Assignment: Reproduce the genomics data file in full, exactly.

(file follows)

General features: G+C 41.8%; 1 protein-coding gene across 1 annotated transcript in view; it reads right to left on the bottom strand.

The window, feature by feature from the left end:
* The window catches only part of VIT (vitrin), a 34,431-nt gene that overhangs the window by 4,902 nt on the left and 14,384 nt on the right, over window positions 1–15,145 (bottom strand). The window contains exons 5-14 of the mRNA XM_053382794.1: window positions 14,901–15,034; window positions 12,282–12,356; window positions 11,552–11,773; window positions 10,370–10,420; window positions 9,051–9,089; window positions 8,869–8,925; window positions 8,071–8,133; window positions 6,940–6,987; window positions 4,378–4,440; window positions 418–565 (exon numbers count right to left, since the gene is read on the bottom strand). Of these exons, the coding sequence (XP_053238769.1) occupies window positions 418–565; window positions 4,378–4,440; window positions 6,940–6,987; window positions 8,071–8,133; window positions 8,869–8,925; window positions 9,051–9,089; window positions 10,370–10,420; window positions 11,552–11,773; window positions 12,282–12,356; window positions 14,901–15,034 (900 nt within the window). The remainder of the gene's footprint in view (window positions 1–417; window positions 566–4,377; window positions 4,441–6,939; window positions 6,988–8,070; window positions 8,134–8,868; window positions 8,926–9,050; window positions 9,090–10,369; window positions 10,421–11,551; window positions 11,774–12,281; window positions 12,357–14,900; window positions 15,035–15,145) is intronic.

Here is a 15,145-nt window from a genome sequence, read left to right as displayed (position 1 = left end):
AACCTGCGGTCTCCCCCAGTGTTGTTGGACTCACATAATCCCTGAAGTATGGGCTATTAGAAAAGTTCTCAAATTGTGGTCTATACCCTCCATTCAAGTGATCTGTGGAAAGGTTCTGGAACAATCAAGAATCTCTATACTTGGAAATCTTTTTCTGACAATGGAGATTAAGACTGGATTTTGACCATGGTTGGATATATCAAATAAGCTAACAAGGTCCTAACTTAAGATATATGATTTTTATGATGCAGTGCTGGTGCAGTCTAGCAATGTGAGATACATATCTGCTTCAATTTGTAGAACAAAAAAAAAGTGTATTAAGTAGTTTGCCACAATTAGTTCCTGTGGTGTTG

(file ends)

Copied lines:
General features: G+C 41.8%; 1 protein-coding gene across 1 annotated transcript in view; it reads right to left on the bottom strand.

The window, feature by feature from the left end:
* The window catches only part of VIT (vitrin), a 34,431-nt gene that overhangs the window by 4,902 nt on the left and 14,384 nt on the right, over window positions 1–15,145 (bottom strand). The window contains exons 5-14 of the mRNA XM_053382794.1: window positions 14,901–15,034; window positions 12,282–12,356; window positions 11,552–11,773; window positions 10,370–10,420; window positions 9,051–9,089; window positions 8,869–8,925; window positions 8,071–8,133; window positions 6,940–6,987; window positions 4,378–4,440; window positions 418–565 (exon numbers count right to left, since the gene is read on the bottom strand). Of these exons, the coding sequence (XP_053238769.1) occupies window positions 418–565; window positions 4,378–4,440; window positions 6,940–6,987; window positions 8,071–8,133; window positions 8,869–8,925; window positions 9,051–9,089; window positions 10,370–10,420; window positions 11,552–11,773; window positions 12,282–12,356; window positions 14,901–15,034 (900 nt within the window). The remainder of the gene's footprint in view (window positions 1–417; window positions 566–4,377; window positions 4,441–6,939; window positions 6,988–8,070; window positions 8,134–8,868; window positions 8,926–9,050; window positions 9,090–10,369; window positions 10,421–11,551; window positions 11,774–12,281; window positions 12,357–14,900; window positions 15,035–15,145) is intronic.

Here is a 15,145-nt window from a genome sequence, read left to right as displayed (position 1 = left end):
AACCTGCGGTCTCCCCCAGTGTTGTTGGACTCACATAATCCCTGAAGTATGGGCTATTAGAAAAGTTCTCAAATTGTGGTCTATACCCTCCATTCAAGTGATCTGTGGAAAGGTTCTGGAACAATCAAGAATCTCTATACTTGGAAATCTTTTTCTGACAATGGAGATTAAGACTGGATTTTGACCATGGTTGGATATATCAAATAAGCTAACAAGGTCCTAACTTAAGATATATGATTTTTATGATGCAGTGCTGGTGCAGTCTAGCAATGTGAGATACATATCTGCTTCAATTTGTAGAACAAAAAAAAAGTGTATTAAGTAGTTTGCCACAATTAGTTCCTGTGGTGTTG